Plays DataBaseMii-dera (Mii-dera Temple)

Photo from National Noh Theatre

In autumn, a woman who has come from Kiyomi-ga-seki in Suruga Province (around present-day Shizuoka Prefecture) devotedly prays to Kannon, the Deity of Mercy, at Kiyomizu Temple in Kyoto. She has traveled all the way to the capitol to make her prayers, motivated by her strong desire once again to meet with her son, Senmitsu, who has gone missing. The woman, dozing off between her prayers, has a spiritual dream. Thereupon, a passer-by who lives nearby the temple divines the dream, and judges that it instructs her to hurry to Mii-dera Temple in Ōmi Province (around present-day Shiga Prefecture) if she wants to meet with her son. The woman is delighted, and rushes to Mii-dera Temple.

At Mii-dera Temple the monks are ready to enjoy the Mid-Autumn Festival (in the lunar calendar), and are eagerly awaiting their viewing of the full moon. Among these monks there is Senmitsu, who has become a disciple of a monk residing in the temple. While the people are enjoying the beautiful harvest moon, Senmitsu’s mother, who has become a mad woman, appears. A temple servant, who has taken interest in the mad woman, invites her onto the temple grounds; ordinarily, women are prohibited there. The woman, amused by a peal of the temple bell, narrates the history of the bell at Mii-dera Temple; climbing up the bell tower, she starts to toll the bell. Again, the woman speaks about historical stories associated with bells in various temples, recites old poems, and preaches the Buddha’s Law, relating it with the bell and the moon.

Senmitsu, who feels something for the woman, inquires about the woman’s hometown through his master, and talks to her. The woman and Senmitsu recognize each other as mother and son and reunite in tears. The mother and son return home together and live a happy, wealthy life.

This is a masterpiece of Mad Woman stories, against the solid background of the bell and the moon. The first half of the drama develops in Kiyomizu Temple to describe the mother who departs to Mii-dera Temple in order to follow a divine message in her dream. Her properly upper-class origin is evident from her behavior, and at this point in time she has not gone mad yet. The story sets out smoothly.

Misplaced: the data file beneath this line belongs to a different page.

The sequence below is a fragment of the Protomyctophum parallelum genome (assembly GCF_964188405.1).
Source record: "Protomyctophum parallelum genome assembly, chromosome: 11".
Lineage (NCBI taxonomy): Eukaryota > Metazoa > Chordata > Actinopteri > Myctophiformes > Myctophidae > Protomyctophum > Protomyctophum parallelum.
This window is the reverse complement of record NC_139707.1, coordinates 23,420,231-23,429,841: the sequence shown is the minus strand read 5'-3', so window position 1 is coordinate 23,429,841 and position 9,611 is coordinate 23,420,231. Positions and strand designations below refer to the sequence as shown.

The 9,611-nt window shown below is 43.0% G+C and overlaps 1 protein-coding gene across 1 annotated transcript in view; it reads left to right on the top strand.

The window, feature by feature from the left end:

The scene changes dramatically in the second half; a stage prop of the bell tower, which has a small hanging bell inside, is set on the stage. The drama describes the people in Mii-dera Temple on August 15 in the lunar calendar, the very night of the harvest moon. In the flamboyant atmosphere of the moon party, the poetic and dramatic story develops.

Appearing before the monks enjoying the moon party, a woman who holds a stick of a bamboo grass to show that she has become mad mounts the stage. She admires the view in the moonlight, even climbs up into the bell tower, tolls the bell, and tells stories associated with the bells in various temples. The stage prop of the bell tower shows its presence, and tasteful scenes, created with the elegant and flowing chorus and unique, quick and slow movements of the mad woman, are offered to the hearts of the audience (What is hidden behind these scenes is her parental tenderness; she is eager to stand out in the crowd by tolling the bell in order to gain any clue of the whereabouts of her son).

Needless to say, the bell and the moon are linked together in a play on words; a bell is tolled (tsuku in Japanese) while the moon is pronounced tsuki. A peal of the bell clearly traveling to the sky, and the clearly shining moon… The poetic sentiment colored by the bell and the moon creates the indescribable atmosphere of this drama. A bell "is tolled" ("tsuku" in Japanese) while the moon is pronounced.

STORY PAPER : Mii-dera (Mii-dera Temple)

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